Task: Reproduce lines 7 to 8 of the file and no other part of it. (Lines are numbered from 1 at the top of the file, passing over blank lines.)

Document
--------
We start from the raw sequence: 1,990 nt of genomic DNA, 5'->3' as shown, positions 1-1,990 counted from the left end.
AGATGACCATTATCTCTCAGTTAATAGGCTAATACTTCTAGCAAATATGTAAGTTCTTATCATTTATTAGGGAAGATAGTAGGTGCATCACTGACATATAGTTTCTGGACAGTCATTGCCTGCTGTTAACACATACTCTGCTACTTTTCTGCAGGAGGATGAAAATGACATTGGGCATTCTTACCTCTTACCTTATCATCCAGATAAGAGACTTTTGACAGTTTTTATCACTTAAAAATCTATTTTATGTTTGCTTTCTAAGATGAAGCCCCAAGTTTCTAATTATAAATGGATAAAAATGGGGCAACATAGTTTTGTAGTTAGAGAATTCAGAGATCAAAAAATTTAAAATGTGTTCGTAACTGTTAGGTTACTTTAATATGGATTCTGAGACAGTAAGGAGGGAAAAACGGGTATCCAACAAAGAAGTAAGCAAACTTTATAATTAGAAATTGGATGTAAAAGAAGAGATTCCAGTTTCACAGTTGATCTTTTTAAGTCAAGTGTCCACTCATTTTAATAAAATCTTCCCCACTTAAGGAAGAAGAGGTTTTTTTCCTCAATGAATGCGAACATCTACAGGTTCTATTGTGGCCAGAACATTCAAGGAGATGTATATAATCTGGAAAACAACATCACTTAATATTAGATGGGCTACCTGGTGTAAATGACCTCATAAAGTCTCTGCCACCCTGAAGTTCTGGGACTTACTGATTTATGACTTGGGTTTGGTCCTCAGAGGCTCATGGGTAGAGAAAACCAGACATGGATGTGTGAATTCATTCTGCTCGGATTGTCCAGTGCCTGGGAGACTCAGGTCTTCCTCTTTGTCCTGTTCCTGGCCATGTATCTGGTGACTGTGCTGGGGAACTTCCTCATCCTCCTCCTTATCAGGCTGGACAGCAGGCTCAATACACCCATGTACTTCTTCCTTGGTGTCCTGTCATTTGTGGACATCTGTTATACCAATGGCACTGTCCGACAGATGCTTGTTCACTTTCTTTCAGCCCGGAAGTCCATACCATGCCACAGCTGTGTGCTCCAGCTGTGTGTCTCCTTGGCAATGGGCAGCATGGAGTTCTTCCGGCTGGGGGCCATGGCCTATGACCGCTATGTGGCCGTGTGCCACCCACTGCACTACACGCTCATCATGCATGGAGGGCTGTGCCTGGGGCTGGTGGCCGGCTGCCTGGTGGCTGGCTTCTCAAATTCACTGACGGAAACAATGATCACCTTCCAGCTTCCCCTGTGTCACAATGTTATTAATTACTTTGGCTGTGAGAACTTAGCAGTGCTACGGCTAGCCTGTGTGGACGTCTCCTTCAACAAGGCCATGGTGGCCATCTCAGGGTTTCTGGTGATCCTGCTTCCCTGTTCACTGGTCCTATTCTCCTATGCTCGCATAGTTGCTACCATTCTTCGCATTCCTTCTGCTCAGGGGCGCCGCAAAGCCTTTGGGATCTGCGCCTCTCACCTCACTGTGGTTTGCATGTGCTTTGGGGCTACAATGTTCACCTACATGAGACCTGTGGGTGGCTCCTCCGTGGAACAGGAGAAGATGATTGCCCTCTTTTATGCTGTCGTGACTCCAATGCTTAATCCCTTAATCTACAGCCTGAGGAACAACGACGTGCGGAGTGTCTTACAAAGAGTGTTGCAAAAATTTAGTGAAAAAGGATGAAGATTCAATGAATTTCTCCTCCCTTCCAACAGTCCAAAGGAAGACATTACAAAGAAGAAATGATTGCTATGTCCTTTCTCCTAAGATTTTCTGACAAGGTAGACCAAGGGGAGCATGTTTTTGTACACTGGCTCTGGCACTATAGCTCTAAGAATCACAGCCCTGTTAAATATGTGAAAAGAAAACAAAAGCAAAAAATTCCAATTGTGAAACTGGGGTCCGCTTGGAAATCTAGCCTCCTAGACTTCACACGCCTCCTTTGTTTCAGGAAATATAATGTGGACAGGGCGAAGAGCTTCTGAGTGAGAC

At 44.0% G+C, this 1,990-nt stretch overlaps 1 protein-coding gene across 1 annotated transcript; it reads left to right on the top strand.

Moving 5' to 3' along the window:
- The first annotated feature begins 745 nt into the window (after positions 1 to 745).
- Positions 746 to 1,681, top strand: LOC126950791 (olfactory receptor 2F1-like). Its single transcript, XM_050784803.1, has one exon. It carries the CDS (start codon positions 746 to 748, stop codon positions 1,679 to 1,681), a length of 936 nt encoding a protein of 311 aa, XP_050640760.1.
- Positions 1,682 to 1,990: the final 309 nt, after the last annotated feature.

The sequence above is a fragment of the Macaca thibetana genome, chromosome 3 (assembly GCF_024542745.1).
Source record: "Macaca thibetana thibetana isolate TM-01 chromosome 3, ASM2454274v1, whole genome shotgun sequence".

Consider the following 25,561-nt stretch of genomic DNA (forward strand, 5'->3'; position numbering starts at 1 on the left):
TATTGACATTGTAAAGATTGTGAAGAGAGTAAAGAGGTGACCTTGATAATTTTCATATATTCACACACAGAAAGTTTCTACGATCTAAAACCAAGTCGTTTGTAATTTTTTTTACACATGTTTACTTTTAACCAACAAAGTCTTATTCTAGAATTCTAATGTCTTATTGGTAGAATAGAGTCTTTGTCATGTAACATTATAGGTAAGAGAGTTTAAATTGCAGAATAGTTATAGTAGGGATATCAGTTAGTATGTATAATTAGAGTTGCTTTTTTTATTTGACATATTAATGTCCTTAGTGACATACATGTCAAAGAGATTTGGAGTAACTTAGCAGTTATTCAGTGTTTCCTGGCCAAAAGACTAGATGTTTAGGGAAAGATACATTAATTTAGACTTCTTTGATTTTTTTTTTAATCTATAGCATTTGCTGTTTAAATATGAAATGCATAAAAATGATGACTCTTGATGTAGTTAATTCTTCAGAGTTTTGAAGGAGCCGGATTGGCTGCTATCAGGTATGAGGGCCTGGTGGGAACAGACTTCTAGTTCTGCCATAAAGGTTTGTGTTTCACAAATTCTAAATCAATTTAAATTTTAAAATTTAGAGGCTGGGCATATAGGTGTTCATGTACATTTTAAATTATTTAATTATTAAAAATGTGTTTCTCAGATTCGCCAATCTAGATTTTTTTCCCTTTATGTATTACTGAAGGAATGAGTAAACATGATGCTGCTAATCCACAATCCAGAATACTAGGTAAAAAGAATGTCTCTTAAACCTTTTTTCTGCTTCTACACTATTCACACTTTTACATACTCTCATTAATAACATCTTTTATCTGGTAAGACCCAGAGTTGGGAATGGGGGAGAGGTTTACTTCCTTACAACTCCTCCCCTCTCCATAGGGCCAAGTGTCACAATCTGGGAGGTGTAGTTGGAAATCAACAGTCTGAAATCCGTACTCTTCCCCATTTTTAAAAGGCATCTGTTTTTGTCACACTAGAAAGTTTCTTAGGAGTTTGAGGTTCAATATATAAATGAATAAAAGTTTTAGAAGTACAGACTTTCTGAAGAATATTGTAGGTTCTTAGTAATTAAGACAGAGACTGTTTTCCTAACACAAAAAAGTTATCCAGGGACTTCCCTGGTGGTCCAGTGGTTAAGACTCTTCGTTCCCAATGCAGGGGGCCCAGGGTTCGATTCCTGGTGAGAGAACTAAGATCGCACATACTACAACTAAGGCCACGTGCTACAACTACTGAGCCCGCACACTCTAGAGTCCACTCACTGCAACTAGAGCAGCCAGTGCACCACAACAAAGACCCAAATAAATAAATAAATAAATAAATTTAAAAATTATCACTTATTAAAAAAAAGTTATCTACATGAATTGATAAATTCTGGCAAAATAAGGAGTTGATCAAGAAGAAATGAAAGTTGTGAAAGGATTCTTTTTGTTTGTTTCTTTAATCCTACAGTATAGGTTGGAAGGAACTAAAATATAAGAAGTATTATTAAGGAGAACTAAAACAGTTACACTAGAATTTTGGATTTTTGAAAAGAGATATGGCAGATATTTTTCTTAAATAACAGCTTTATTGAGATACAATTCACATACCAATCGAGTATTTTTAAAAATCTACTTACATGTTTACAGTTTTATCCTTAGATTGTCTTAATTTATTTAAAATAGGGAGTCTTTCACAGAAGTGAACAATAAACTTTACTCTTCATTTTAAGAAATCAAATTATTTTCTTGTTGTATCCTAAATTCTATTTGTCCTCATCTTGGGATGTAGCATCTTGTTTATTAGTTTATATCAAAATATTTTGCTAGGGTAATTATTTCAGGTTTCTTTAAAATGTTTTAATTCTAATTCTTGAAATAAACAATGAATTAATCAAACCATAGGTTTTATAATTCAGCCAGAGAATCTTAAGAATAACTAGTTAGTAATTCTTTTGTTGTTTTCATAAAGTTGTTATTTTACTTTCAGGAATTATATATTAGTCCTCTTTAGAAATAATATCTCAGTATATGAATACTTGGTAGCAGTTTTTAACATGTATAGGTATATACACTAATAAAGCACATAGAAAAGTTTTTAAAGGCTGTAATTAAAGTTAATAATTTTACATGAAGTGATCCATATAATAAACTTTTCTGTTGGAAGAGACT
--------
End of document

- Positions 1,682 to 1,990: the final 309 nt, after the last annotated feature.

The sequence above is a fragment of the Macaca thibetana genome, chromosome 3 (assembly GCF_024542745.1).